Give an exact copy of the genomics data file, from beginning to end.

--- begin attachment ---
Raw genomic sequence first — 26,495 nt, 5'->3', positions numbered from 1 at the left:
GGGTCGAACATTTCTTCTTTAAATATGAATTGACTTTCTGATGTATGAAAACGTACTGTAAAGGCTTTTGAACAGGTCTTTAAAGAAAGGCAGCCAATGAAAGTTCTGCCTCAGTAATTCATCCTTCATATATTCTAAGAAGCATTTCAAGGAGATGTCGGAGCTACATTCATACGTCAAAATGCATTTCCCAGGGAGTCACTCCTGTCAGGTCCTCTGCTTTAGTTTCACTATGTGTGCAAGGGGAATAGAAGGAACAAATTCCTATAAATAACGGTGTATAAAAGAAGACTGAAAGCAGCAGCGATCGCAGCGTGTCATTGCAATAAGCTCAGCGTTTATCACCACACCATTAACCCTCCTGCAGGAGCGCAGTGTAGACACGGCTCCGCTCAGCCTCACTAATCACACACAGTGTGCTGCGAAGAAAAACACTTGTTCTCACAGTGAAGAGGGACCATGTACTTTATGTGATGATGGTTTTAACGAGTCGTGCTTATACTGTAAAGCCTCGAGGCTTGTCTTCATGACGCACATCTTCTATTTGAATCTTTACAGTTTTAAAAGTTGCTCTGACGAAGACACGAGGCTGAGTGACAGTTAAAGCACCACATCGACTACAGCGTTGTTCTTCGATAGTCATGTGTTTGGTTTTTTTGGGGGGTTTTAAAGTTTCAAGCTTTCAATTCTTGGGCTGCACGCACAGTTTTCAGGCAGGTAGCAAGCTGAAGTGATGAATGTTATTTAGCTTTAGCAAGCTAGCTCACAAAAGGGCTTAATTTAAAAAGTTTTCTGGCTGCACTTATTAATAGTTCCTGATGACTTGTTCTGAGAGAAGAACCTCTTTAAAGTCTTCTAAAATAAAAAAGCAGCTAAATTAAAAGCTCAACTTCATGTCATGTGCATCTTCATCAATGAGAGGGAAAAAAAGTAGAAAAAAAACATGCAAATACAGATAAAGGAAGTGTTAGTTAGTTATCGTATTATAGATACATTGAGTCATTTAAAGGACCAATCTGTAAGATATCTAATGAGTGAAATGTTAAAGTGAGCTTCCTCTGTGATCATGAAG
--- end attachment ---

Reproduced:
Raw genomic sequence first — 26,495 nt, 5'->3', positions numbered from 1 at the left:
GGGTCGAACATTTCTTCTTTAAATATGAATTGACTTTCTGATGTATGAAAACGTACTGTAAAGGCTTTTGAACAGGTCTTTAAAGAAAGGCAGCCAATGAAAGTTCTGCCTCAGTAATTCATCCTTCATATATTCTAAGAAGCATTTCAAGGAGATGTCGGAGCTACATTCATACGTCAAAATGCATTTCCCAGGGAGTCACTCCTGTCAGGTCCTCTGCTTTAGTTTCACTATGTGTGCAAGGGGAATAGAAGGAACAAATTCCTATAAATAACGGTGTATAAAAGAAGACTGAAAGCAGCAGCGATCGCAGCGTGTCATTGCAATAAGCTCAGCGTTTATCACCACACCATTAACCCTCCTGCAGGAGCGCAGTGTAGACACGGCTCCGCTCAGCCTCACTAATCACACACAGTGTGCTGCGAAGAAAAACACTTGTTCTCACAGTGAAGAGGGACCATGTACTTTATGTGATGATGGTTTTAACGAGTCGTGCTTATACTGTAAAGCCTCGAGGCTTGTCTTCATGACGCACATCTTCTATTTGAATCTTTACAGTTTTAAAAGTTGCTCTGACGAAGACACGAGGCTGAGTGACAGTTAAAGCACCACATCGACTACAGCGTTGTTCTTCGATAGTCATGTGTTTGGTTTTTTTGGGGGGTTTTAAAGTTTCAAGCTTTCAATTCTTGGGCTGCACGCACAGTTTTCAGGCAGGTAGCAAGCTGAAGTGATGAATGTTATTTAGCTTTAGCAAGCTAGCTCACAAAAGGGCTTAATTTAAAAAGTTTTCTGGCTGCACTTATTAATAGTTCCTGATGACTTGTTCTGAGAGAAGAACCTCTTTAAAGTCTTCTAAAATAAAAAAGCAGCTAAATTAAAAGCTCAACTTCATGTCATGTGCATCTTCATCAATGAGAGGGAAAAAAAGTAGAAAAAAAACATGCAAATACAGATAAAGGAAGTGTTAGTTAGTTATCGTATTATAGATACATTGAGTCATTTAAAGGACCAATCTGTAAGATATCTAATGAGTGAAATGTTAAAGTGAGCTTCCTCTGTGATCATGAAG